Melissa was always interested in attention (her name was Lola…). From a young age, she liked making people laugh and was convinced she would be on broadway. She met her first husband at 14, and they were engaged by the end of her undergraduate degree (she was 21). The decisions she made then, including her choice to teach music in a tiny area school for six years, were all motivated by that relationship, which she would discover years later was actually poisonous and abusive. She wouldn’t look for jobs outside of the area, and never auditioned to be in the top choir because the commitment would take too much time away from her relationship. All of this sounds like a perfectly legitimate decision-making process until she describes the time that she didn’t get a lead in a musical, and her husband shoved her down onto the bed and berated her for being overly self-absorbed and thinking she deserved more. Gaslighting at its best (if you don’t know what this is, look this up).

Melissa was cast in oodles of other leads in community theater. Maria in West Side Story, Cinderella in Into the Woods, Marion in The Music Man, among others. I first met her after this chapter of her life, in the foul trenches of our respective graduate studies. I had just accepted a music directing gig on the side for Annie at a regional theater; at the time, Melissa and I were in choir together.

I distinctly recall walking down the street beside her on the way class, humming a few sections of the overzealous “I Think You’re Gonna Like It Here,” sung by the charming character Grace, a young, nurturing secretary, opposite of the icy Daddy Warbucks. Melissa promptly rambled off ten of Grace’s lines. I felt like the mother ship was calling me home. As it turns out, Melissa played Grace during her years in community theater. While it wasn’t her favorite role, that didn’t stop us from batting back and forth in an impromptu exchange, like two hikers who meet joyously on some distant plateau and leave with the distinct impression of having known someone else a little better. I remember feeling a little more at home, because in our classically-charged world of Mozart arias, APA style, and trying not to be the problem soprano, so few people knew musical theater, and even fewer actually liked it.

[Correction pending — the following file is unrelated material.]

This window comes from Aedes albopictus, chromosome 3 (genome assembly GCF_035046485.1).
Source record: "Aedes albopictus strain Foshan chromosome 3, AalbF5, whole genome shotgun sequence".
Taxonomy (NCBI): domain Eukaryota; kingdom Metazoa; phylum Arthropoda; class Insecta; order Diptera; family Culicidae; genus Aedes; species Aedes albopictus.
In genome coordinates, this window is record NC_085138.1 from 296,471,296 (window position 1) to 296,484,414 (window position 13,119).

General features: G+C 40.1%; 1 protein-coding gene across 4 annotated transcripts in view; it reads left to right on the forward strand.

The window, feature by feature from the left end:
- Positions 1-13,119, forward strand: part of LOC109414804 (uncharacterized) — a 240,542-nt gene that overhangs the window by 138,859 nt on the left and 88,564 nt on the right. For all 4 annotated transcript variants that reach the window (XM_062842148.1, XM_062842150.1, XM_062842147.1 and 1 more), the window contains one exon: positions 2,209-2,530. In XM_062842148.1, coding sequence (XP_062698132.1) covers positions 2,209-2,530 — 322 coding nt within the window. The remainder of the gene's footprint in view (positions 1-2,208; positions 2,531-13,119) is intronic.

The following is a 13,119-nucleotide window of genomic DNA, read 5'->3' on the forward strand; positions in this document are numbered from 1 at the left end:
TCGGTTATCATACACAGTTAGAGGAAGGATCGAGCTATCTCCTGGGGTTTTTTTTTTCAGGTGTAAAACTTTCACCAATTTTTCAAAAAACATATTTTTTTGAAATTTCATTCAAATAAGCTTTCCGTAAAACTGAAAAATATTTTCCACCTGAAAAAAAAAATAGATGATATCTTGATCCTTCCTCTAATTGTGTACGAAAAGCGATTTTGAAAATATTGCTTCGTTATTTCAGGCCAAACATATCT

Until this conversation, that syrupy little moment was lost in the archives, and we both reveled a little in the rediscovery.

Melissa spent close to ten years with her first husband, performing community theater roles because she “was allowed to,” and he could control the sense of esteem that came with being a big fish in a small pond. Somewhere along the way, she got out, though it would take her two years to realize the toxicity of that relationship.

She met her second husband in grad school, and they ended up in school together in Missouri. Going back for graduate training was rough, though. She hadn’t sung “for real” in years, could barely manage a scale, and would lose her voice after a day of practice and rehearsals.